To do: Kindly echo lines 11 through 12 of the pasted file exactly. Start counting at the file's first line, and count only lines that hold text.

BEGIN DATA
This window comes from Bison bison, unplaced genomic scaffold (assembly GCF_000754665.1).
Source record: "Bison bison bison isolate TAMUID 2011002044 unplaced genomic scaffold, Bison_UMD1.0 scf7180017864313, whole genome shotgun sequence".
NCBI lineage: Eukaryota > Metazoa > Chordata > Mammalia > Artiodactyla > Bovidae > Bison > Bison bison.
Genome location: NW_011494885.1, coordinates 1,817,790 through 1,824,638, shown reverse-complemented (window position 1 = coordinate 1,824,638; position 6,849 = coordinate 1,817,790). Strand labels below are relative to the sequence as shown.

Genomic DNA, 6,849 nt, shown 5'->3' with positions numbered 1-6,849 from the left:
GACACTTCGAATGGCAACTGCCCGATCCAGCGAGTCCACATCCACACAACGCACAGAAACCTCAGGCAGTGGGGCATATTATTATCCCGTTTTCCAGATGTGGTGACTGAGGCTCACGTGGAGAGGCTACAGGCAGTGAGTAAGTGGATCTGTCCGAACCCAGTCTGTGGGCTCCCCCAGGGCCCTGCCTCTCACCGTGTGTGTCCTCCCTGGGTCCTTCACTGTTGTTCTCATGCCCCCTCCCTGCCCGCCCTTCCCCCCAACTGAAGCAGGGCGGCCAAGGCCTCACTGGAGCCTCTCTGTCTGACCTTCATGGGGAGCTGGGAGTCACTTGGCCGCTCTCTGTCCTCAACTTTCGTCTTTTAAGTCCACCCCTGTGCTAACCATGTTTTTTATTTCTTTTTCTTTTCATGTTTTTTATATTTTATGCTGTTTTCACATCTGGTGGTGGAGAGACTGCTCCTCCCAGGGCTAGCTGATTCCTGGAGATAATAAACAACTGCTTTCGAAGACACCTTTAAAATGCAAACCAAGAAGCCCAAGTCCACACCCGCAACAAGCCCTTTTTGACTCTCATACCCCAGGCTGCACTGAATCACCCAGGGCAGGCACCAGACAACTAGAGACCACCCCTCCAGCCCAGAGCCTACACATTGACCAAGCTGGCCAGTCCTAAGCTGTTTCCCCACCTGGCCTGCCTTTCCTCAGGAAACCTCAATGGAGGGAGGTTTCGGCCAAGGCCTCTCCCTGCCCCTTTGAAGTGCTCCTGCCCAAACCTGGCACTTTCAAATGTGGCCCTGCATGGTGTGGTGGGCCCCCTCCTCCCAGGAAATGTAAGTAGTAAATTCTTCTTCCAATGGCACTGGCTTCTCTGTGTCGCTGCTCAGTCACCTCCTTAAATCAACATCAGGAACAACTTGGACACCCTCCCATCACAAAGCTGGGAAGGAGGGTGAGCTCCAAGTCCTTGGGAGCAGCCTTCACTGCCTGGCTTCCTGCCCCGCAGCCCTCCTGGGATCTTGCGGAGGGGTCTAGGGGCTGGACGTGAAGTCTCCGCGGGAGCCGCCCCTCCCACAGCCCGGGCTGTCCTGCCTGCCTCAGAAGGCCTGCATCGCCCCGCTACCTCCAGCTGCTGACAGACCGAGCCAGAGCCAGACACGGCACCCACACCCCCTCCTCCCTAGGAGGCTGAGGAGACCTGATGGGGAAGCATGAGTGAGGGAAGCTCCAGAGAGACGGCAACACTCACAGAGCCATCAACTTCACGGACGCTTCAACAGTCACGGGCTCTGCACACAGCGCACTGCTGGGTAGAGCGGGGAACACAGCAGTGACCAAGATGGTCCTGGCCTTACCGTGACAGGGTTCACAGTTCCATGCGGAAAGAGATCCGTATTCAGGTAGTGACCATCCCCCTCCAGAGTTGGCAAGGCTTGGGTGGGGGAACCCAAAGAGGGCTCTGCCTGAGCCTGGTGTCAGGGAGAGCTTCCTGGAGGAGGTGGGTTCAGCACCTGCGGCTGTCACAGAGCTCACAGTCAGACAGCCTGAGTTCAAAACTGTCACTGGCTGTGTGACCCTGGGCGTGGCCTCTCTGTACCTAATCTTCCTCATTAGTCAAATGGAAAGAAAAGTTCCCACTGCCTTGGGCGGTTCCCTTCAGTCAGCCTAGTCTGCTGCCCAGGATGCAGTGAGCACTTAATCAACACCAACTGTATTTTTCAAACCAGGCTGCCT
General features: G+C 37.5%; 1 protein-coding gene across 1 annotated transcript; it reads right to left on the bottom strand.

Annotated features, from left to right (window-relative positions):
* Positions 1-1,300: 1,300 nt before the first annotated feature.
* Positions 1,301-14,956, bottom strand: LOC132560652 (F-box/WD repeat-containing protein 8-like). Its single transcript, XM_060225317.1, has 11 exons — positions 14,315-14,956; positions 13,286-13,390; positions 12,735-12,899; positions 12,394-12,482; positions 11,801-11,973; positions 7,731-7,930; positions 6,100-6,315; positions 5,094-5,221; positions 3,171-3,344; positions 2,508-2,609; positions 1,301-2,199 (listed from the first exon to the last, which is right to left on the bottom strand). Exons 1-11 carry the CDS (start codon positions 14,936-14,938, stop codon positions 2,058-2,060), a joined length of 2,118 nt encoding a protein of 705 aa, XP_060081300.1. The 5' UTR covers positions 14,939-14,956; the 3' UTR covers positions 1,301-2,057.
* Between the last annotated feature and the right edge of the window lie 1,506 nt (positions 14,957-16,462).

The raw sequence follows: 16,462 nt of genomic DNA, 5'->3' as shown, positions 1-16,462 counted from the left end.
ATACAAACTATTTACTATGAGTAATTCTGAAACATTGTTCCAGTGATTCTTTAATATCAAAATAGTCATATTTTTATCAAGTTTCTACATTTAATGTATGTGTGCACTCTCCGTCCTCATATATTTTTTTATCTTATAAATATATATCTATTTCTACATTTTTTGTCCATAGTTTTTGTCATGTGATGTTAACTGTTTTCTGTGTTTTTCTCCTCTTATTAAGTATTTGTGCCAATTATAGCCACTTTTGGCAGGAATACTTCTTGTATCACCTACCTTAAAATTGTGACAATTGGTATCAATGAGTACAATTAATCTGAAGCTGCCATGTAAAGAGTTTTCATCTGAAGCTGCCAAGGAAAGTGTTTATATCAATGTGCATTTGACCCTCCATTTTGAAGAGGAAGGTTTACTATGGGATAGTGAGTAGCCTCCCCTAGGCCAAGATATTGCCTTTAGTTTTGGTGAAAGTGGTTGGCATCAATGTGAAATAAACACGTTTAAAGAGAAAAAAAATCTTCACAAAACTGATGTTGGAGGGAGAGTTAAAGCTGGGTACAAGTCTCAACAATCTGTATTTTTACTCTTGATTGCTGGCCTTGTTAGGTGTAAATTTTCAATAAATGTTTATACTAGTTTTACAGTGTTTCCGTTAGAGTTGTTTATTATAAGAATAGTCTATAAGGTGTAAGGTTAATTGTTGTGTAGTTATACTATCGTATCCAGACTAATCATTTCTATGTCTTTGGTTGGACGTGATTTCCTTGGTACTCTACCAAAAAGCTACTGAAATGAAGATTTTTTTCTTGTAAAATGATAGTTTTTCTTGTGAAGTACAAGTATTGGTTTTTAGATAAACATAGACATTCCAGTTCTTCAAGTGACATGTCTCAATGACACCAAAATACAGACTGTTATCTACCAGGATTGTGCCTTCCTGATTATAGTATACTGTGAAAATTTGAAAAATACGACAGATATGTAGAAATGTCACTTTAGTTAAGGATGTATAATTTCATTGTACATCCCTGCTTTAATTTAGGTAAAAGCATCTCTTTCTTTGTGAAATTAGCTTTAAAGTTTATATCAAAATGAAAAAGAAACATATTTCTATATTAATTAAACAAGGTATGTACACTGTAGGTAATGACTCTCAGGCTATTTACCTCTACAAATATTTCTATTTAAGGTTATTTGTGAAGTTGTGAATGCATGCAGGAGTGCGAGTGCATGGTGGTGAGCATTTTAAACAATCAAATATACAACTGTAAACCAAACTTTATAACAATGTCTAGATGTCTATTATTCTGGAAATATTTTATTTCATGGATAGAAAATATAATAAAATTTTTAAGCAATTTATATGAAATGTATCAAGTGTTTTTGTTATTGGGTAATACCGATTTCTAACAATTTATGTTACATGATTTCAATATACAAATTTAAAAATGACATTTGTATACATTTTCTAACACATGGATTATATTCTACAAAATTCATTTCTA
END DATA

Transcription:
* Between the last annotated feature and the right edge of the window lie 1,506 nt (positions 14,957-16,462).

The raw sequence follows: 16,462 nt of genomic DNA, 5'->3' as shown, positions 1-16,462 counted from the left end.